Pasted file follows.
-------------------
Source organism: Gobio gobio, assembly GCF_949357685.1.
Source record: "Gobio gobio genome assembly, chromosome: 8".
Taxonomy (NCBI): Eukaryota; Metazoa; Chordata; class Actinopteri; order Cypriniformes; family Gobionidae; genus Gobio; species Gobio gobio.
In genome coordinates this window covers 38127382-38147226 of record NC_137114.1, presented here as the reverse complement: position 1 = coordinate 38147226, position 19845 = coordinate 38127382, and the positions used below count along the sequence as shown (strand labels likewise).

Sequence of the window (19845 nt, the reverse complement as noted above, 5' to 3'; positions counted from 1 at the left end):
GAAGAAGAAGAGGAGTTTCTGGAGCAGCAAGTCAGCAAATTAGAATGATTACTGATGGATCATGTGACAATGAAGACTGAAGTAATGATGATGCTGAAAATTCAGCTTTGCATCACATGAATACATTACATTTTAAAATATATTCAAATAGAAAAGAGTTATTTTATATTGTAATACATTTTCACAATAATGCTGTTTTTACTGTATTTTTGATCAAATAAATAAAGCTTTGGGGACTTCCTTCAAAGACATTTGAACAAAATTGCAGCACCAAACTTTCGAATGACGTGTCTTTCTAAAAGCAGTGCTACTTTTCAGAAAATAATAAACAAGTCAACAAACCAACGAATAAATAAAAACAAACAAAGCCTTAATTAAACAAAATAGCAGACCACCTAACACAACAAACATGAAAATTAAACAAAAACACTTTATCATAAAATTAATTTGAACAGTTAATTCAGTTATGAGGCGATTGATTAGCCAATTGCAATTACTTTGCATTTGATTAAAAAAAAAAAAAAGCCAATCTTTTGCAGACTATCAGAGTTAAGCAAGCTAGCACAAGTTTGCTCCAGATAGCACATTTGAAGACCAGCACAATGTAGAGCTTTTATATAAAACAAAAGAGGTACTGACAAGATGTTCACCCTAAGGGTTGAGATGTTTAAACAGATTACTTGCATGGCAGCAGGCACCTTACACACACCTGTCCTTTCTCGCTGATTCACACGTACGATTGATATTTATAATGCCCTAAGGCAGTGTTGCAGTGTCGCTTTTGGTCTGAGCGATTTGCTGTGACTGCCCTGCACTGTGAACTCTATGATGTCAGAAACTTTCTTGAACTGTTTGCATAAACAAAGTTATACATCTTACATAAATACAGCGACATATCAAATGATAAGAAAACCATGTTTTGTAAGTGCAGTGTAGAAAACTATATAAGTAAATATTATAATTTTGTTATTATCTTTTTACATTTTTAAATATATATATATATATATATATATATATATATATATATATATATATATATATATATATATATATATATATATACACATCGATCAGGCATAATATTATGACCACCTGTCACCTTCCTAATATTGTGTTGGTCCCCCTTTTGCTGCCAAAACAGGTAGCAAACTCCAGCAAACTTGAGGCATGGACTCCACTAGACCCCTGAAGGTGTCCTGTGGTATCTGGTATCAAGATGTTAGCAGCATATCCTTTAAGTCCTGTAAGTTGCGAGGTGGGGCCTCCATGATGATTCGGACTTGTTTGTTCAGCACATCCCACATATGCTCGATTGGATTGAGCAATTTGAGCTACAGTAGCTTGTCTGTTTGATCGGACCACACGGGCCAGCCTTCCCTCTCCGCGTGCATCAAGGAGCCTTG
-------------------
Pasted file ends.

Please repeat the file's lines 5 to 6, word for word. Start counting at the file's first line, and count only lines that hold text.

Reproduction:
Sequence of the window (19845 nt, the reverse complement as noted above, 5' to 3'; positions counted from 1 at the left end):
GAAGAAGAAGAGGAGTTTCTGGAGCAGCAAGTCAGCAAATTAGAATGATTACTGATGGATCATGTGACAATGAAGACTGAAGTAATGATGATGCTGAAAATTCAGCTTTGCATCACATGAATACATTACATTTTAAAATATATTCAAATAGAAAAGAGTTATTTTATATTGTAATACATTTTCACAATAATGCTGTTTTTACTGTATTTTTGATCAAATAAATAAAGCTTTGGGGACTTCCTTCAAAGACATTTGAACAAAATTGCAGCACCAAACTTTCGAATGACGTGTCTTTCTAAAAGCAGTGCTACTTTTCAGAAAATAATAAACAAGTCAACAAACCAACGAATAAATAAAAACAAACAAAGCCTTAATTAAACAAAATAGCAGACCACCTAACACAACAAACATGAAAATTAAACAAAAACACTTTATCATAAAATTAATTTGAACAGTTAATTCAGTTATGAGGCGATTGATTAGCCAATTGCAATTACTTTGCATTTGATTAAAAAAAAAAAAAAGCCAATCTTTTGCAGACTATCAGAGTTAAGCAAGCTAGCACAAGTTTGCTCCAGATAGCACATTTGAAGACCAGCACAATGTAGAGCTTTTATATAAAACAAAAGAGGTACTGACAAGATGTTCACCCTAAGGGTTGAGATGTTTAAACAGATTACTTGCATGGCAGCAGGCACCTTACACACACCTGTCCTTTCTCGCTGATTCACACGTACGATTGATATTTATAATGCCCTAAGGCAGTGTTGCAGTGTCGCTTTTGGTCTGAGCGATTTGCTGTGACTGCCCTGCACTGTGAACTCTATGATGTCAGAAACTTTCTTGAACTGTTTGCATAAACAAAGTTATACATCTTACATAAATACAGCGACATATCAAATGATAAGAAAACCATGTTTTGTAAGTGCAGTGTAGAAAACTATATAAGTAAATATTATAATTTTGTTATTATCTTTTTACATTTTTAAATATATATATATATATATATATATATATATATATATATATATATATATATATATATATATATATATATATATACACATCGATCAGGCATAATATTATGACCACCTGTCACCTTCCTAATATTGTGTTGGTCCCCCTTTTGCTGCCAAAACAGGTAGCAAACTCCAGCAAACTTGAGGCATGGACTCCACTAGACCCCTGAAGGTGTCCTGTGGTATCTGGTATCAAGATGTTAGCAGCATATCCTTTAAGTCCTGTAAGTTGCGAGGTGGGGCCTCCATGATGATTCGGACTTGTTTGTTCAGCACATCCCACATATGCTCGATTGGATTGAGCAATTTGAGCTACAGTAGCTTGTCTGTTTGATCGGACCACACGGGCCAGCCTTCCCTCTCCGCGTGCATCAAGGAGCCTTG